Recession fears rise for middle-class families

The average family doesn’t feel as good today as yesterday.

Middle-class Americans are less optimistic about their economic prospects than they were just six months ago, according to a new report from CUNA Mutual Group.

Although the majority of those polled said they feel relatively stable overall, they graded their chances of achieving the American dream as a “C,” down from a “B-minus” in the fall, the insurance provider found. Close to half were increasingly concerned about an upcoming recession.

A separate report by Allianz Life found that 48% said they fear a major recession, up from 46% in the first quarter of 2019 and 44% one year ago.

“Americans keep hearing that this is the longest economic expansion in history,” said Steven Rick, CUNA Mutual’s chief economist.

“People’s expectations are that we are due” for a recession.

CUNA Mutual Group surveyed more than 1,200 adults with an annual income between $35,000 and $100,000 in May. Allianz Life polled more than 1,000 adults in the same month.

Parents in particular were more concerned the U.S. could enter a recession in the coming year than those without children, CUNA Mutual found.

They were also the ones more willing to do something drastic to maintain their financial stability in the event of an economic downturn, according to the report. In fact, they were nearly twice as likely as those without children to reduce their retirement savings contributions to free up cash.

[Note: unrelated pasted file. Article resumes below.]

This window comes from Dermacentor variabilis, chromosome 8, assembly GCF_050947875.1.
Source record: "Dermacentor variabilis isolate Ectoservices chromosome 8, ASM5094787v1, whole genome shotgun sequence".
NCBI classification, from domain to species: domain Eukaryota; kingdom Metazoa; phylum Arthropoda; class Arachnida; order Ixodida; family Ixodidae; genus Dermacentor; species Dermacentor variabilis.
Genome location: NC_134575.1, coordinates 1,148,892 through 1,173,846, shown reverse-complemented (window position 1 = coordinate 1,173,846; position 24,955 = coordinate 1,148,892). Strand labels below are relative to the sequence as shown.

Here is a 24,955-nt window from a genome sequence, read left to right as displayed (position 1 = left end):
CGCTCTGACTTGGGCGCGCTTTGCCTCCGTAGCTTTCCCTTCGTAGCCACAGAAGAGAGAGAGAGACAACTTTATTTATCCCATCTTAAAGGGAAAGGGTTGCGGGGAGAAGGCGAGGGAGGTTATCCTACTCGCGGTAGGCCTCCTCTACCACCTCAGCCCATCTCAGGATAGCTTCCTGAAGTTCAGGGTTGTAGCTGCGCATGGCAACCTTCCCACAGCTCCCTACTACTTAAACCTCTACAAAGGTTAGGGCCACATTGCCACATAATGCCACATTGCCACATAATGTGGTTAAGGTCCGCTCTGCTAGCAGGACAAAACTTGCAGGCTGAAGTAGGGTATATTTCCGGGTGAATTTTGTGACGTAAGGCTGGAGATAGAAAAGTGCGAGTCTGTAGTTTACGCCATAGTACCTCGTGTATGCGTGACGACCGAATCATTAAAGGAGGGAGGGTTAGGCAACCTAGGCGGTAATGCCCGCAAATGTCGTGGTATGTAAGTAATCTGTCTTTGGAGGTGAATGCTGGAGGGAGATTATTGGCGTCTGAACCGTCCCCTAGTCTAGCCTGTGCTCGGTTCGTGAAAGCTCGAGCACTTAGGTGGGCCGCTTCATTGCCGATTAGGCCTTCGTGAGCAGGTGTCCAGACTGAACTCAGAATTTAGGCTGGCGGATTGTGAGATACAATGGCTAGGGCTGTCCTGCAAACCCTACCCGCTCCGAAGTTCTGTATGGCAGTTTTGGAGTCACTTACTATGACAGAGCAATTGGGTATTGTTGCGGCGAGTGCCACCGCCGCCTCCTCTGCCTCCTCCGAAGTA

“This should be a wake-up call to families to start shoring up their finances now, whether that takes the form of cutting spending, reassessing their savings to avoid having to cut into their retirement to stay afloat or even refinancing a mortgage if that’ll put them in a better position,” Rick said.

Even though many economic indicators still point to growth and the unemployment rate of 3.7% is near a 50-year low, a slowdown is widely expected among economy watchers.

Just last week, Federal Reserve Chair Jerome Powell told Congress that “uncertainties around trade tensions and concerns about the strength of the global economy continue to weigh on the U.S. economic outlook.”

If the Fed decides to cut interest rates as a result, that would give borrowers an opportunity to pay down high-interest debt, Rick said, either by securing a lower annual percentage rate on their credit card or refinancing their mortgage at a lower rate. Either would be a far better move than cutting back retirement contributions, he added.

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